Israel Cross, a leader of freedmen community in Eastern Virginia knew this truth and spoke of it often. He farmed for six days and preached on Sunday. He ended every sermon with,
"Buy some land, build a home, and get some education."
Aubrey Gore, born and raised on Dry Fork, after serving in the Navy for many years, has returned home.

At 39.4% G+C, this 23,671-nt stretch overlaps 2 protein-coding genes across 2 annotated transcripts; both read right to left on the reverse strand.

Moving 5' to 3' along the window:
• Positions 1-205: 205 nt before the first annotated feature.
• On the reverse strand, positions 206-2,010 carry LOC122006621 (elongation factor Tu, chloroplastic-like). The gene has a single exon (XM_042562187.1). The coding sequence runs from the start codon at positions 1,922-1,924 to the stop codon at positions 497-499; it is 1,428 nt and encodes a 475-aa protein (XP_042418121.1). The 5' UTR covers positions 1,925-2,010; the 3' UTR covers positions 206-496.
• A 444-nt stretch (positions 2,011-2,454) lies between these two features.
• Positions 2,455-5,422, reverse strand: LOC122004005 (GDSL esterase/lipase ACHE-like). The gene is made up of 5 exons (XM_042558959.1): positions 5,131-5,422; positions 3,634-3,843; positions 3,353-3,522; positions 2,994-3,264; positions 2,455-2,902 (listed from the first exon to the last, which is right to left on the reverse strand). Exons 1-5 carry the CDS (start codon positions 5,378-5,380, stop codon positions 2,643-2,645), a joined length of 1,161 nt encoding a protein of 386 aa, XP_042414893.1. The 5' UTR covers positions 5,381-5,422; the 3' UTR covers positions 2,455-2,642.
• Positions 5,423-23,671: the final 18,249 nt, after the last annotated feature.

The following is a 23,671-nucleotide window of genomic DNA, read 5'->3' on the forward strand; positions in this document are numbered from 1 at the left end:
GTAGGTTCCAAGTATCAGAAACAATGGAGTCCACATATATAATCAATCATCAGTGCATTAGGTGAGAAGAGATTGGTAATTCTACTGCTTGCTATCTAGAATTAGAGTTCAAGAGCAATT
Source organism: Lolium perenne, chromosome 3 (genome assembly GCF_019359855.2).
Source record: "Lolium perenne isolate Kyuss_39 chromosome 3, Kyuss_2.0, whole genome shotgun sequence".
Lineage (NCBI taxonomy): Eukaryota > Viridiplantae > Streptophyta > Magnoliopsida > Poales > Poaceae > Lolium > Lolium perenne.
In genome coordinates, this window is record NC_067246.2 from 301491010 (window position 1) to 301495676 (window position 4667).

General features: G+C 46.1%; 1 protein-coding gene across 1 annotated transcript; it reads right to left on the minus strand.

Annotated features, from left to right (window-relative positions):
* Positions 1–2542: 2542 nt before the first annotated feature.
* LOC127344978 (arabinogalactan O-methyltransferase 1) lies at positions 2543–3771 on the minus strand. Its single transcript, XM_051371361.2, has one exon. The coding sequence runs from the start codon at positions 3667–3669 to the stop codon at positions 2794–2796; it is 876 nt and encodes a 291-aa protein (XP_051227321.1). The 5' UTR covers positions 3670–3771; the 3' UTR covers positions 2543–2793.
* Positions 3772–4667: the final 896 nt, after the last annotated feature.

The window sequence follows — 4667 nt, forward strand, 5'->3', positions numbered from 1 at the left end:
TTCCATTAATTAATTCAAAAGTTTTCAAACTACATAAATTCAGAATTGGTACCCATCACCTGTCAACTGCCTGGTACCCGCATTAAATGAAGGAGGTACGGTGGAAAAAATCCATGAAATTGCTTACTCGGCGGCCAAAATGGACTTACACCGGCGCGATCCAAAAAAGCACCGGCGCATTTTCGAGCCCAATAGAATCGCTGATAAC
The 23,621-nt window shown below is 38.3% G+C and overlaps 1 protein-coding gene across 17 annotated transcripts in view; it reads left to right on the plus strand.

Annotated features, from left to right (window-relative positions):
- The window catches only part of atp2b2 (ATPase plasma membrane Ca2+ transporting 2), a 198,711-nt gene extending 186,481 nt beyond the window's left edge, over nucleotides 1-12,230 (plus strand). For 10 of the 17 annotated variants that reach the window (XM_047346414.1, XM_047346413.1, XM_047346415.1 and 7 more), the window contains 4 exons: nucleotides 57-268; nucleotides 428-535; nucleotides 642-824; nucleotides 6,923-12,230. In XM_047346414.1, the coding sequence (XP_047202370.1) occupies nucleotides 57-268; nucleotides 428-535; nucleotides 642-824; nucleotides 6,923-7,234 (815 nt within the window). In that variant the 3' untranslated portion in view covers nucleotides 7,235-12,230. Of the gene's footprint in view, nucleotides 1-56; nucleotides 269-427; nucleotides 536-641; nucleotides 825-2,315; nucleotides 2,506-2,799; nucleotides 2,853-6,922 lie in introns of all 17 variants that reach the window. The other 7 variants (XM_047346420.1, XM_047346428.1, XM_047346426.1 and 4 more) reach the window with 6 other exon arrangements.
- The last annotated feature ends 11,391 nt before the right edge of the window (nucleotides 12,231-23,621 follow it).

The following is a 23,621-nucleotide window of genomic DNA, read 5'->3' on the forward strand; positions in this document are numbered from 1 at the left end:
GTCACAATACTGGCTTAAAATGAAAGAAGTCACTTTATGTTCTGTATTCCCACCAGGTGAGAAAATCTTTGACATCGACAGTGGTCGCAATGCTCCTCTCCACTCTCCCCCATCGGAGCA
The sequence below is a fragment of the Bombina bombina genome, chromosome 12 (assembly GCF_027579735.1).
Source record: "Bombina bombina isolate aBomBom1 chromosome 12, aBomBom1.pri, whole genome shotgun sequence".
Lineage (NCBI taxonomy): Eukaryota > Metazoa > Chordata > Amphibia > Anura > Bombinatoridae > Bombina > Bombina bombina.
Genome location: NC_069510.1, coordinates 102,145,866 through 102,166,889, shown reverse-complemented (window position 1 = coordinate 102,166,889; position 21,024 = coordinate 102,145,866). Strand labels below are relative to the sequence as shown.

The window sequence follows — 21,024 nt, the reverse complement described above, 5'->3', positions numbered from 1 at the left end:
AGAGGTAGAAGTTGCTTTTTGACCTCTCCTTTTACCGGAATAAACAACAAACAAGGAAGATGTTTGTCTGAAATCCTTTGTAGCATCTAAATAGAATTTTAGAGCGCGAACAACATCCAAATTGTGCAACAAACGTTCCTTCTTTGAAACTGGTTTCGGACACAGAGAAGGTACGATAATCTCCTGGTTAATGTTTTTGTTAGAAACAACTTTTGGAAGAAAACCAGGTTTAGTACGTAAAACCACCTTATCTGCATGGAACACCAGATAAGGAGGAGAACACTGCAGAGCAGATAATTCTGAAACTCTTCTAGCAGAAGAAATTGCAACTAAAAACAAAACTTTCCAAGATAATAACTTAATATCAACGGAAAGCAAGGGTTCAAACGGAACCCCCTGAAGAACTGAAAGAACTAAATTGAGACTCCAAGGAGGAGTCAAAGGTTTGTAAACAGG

"Our original settlement, it starts at the Mack Ferguson line. From there, there is a feeling that comes over you. I can't convey it to you. Coming in when you hit that line there is a feeling, right, I am at home. And the peace ,the serenity ,the pride, is something that just wells up within me. The casual viewer might not even see it. The mountains, when I look and see the head of the mountains, I know I am coming home. In the winter sometimes, I look and they're snow capped and the rest of the mountains coming down, just look at the beauty of it. It brings me a peace, and the snow caps on the top of the mountains look like someone with wisdom. It is like I am looking at an old friend, like a mentor. This is the way that I see, to take you in and show you, the average citizen that doesn't live there, probably wouldn't see too much. They wouldn't see the same things I see, the pristine beauty, the history, the memories. It speaks to me."
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